Digging for livelihoods

Image credit: Children working in the gumfields, Te Tai Tokerau, 1910 attributed to Arthur James Northwood. Ref: 1/1-009779-G Alexander Turnbull Library.

Black and white photo of 2 Māori boys working in a swamp to find kauri gum. They are standing in water with their tools (including spades, spears and a bucket).

Most of Aotearoa New Zealand’s gumdigging took place in the swamps of Te Tai Tokerau, Northland. It was hard work for the mainly Māori or Dalmatian gumdiggers. Find out more, and explore our collections and curated resources.

Read a story about gumdigging in Te Tai Tokerau

With cheerful smiles and gear at the ready, the boys in this photograph could be off for a day at the beach — but a closer look reveals a different scene altogether. In 1910, when this image was taken, these boys worked with their families, digging kauri gum out of the swamps of Te Tai Tokerau Northland. It was hard physical labour, in all seasons and weathers, often knee-deep in muddy water, using a spear with a long, narrow neck to probe the mud for chunks of gum and a special Skelton spade to dig the pieces out.

For decades, communities of Te Tai Tokerau whānau, along with many immigrants, mined the buried remnants of Northland’s ancient kauri forests for gum to sell for export. Among the immigrants were Dalmatians, from southeastern Croatia — ‘Ngā Tararā’ to their Māori neighbours, with whom some intermarried. This image from the Northwood Collection is part of a precious photographic record of these people and their way of life in the gumdigging industry.

Gumdiggers moved around frequently, looking for likely sites to find more gum. At each site, they made tents and whare out of any materials to hand-corrugated iron, sacking, mud, ponga logs and nīkau fronds. It was a basic and often harsh life. In 1898, Thomas Shore, a storekeeper and gum buyer at Hikurangi, told a royal commission of inquiry into the industry that ‘the life of a gum-digger is wretched, and one of the last a man would take to’.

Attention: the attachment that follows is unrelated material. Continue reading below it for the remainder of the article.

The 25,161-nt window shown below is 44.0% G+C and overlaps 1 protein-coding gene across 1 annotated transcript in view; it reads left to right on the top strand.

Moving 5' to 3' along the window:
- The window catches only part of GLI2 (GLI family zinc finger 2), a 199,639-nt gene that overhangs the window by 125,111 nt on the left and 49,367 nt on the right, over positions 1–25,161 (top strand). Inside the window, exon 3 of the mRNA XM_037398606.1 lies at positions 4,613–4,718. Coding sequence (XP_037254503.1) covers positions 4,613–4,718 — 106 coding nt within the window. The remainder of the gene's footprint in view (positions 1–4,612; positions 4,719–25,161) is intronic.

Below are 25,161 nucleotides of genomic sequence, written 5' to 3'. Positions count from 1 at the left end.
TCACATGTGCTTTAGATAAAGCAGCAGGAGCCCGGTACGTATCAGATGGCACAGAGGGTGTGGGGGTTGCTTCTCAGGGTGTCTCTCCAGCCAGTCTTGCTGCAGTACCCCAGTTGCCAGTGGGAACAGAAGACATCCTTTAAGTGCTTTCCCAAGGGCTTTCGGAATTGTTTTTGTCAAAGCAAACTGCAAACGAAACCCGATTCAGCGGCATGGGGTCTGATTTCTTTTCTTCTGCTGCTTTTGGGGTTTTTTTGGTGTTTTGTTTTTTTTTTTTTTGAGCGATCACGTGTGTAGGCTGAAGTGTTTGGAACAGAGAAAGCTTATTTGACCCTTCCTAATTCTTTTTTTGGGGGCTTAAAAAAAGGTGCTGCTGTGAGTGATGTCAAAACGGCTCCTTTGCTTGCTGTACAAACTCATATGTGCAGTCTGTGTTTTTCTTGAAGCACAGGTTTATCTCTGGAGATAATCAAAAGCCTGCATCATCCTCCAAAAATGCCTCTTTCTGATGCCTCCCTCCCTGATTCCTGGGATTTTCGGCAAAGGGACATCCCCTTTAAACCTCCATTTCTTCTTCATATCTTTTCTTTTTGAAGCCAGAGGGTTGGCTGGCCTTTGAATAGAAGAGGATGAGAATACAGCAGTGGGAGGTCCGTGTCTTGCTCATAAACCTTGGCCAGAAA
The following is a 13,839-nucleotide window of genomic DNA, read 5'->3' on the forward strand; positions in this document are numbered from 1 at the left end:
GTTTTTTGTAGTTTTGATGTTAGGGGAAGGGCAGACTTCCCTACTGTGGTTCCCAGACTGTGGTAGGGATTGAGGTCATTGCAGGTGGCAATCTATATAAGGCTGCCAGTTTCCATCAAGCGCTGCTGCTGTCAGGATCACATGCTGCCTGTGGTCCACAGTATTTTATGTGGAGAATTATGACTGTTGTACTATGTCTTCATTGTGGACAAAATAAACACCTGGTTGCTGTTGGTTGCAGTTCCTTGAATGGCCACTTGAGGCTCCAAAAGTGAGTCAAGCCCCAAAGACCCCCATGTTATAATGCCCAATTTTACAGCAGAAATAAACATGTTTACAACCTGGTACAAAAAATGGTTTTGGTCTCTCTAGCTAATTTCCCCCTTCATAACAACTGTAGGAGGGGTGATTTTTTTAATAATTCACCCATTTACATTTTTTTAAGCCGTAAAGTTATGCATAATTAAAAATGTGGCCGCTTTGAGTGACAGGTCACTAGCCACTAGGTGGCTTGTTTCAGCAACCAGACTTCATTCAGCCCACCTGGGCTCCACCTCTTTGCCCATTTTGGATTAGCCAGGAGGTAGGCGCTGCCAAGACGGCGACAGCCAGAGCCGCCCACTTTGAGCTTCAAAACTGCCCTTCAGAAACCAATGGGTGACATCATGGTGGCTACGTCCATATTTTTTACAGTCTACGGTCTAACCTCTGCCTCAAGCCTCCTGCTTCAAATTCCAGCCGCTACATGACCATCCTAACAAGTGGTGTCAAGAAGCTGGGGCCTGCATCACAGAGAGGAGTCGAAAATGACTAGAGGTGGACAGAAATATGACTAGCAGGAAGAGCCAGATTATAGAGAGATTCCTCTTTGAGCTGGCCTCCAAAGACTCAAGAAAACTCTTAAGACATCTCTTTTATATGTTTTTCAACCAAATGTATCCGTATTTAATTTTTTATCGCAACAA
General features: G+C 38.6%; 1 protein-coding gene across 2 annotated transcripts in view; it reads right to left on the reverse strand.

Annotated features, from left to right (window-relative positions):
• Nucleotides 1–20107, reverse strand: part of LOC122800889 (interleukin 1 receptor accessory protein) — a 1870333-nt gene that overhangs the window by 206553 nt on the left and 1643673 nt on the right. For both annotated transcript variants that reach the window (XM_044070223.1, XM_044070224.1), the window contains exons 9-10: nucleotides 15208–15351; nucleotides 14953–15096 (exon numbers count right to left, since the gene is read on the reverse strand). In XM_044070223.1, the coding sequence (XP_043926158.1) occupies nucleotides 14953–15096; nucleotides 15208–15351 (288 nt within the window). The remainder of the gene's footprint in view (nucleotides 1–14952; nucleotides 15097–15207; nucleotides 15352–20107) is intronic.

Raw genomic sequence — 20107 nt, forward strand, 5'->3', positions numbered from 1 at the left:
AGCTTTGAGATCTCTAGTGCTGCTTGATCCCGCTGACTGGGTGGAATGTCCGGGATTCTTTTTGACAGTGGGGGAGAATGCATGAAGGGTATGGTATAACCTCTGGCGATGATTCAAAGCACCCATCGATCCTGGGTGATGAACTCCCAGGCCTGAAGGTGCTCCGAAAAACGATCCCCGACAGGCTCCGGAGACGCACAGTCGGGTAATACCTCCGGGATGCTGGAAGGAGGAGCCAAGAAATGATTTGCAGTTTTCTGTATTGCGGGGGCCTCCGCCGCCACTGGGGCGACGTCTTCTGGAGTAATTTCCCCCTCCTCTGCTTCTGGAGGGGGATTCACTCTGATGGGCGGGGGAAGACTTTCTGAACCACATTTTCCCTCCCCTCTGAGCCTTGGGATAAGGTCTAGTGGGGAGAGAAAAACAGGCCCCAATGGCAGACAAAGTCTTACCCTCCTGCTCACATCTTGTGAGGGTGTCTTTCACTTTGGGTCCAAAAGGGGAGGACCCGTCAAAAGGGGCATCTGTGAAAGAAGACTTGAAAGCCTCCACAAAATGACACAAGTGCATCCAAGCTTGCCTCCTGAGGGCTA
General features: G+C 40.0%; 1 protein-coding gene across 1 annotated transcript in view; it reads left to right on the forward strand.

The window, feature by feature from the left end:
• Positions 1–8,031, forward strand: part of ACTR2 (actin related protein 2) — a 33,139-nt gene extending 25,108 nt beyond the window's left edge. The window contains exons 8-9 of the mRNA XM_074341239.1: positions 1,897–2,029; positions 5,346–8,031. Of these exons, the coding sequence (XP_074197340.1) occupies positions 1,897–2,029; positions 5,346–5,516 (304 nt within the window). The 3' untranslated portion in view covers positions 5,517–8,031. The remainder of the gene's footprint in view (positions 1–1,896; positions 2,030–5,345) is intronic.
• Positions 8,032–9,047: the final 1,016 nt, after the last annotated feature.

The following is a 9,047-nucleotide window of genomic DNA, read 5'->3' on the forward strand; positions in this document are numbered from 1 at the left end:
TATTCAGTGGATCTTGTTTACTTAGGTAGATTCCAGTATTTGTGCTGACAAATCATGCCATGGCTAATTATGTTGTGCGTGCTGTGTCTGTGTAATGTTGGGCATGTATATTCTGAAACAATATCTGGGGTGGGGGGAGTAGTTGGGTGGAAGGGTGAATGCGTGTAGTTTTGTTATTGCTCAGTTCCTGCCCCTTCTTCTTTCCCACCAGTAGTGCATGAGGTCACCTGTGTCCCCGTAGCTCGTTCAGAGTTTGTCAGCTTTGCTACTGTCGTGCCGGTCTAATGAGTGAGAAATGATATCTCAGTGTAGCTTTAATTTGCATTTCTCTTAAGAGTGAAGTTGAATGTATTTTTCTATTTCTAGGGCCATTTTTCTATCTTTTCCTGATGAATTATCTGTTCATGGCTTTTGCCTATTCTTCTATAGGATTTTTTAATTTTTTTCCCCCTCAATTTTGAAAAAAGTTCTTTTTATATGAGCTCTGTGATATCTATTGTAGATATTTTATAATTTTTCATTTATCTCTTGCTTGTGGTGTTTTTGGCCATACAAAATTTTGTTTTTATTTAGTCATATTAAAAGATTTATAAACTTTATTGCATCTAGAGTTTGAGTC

Māori of Te Tai Tokerau traditionally used kauri gum for chewing and for medicinal purposes, as well as for fires and torches (it is quite flammable). The international trade in the gum took off in the 1840s when the resin was found to make a superior kind of varnish. It was exported to northern hemisphere countries and for decades was a major contributor to New Zealand’s economy.

Following the start of the First World War, a few years after this photo was taken, trade in kauri gum began to falter. Britain and Germany could no longer receive gum exports, and many young New Zealanders went off to fight. Perhaps the boys in this image were among those to enlist.

In the Second World War, the iwi connection with gumdigging was memorialised in the 28th (Māori) Battalion’s A Company, whose members were affiliated to iwi north of Auckland and whose nickname was Ngā Kiri Kapia (the Gumdiggers).

The Northwood Collection is an invaluable historical archive of northern New Zealand, recorded by the Northwood family of photographers — father Richard Arthur and sons Arthur, Richard Alfred and Charles. Arthur, who took most of the photographs in the collection, operated a studio in Kaitaia from 1909 until his death in 1949.

Story written by: Lisa Allcott

Copyright: Turnbull Endowment Trust

Find out more

From 1850 to 1900 kauri gum was Auckland’s leading overseas export. Despite the introduction of compulsory primary education in 1877, children often worked in the gumfields to help support their whānau and contribute to the national economy.

Explore the Alexander Turnbull Library collections further: Kauri gum.

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Te Marautanga o Aotearoa

Tikanga ā-iwi:

  • Te whakaritenga pāpori me te ahurea
  • Te ao hurihuri
  • Te wāhi me te taiao
  • Ngā mahinga ohaoha.

Te Takanga o Te Wā (ngā hītori o Aotearoa):

  • Tūrangawaewae
  • Whanaungatanga.

New Zealand Curriculum

Social sciences concepts:

  • Identity, culture, and organisation
  • Place and environment
  • Continuity and change
  • The economic world.

Aotearoa New Zealand’s histories:

  • Māori history is continuous
  • Colonisation and its consequences
  • The exercise of power
  • Relationships and connections between people.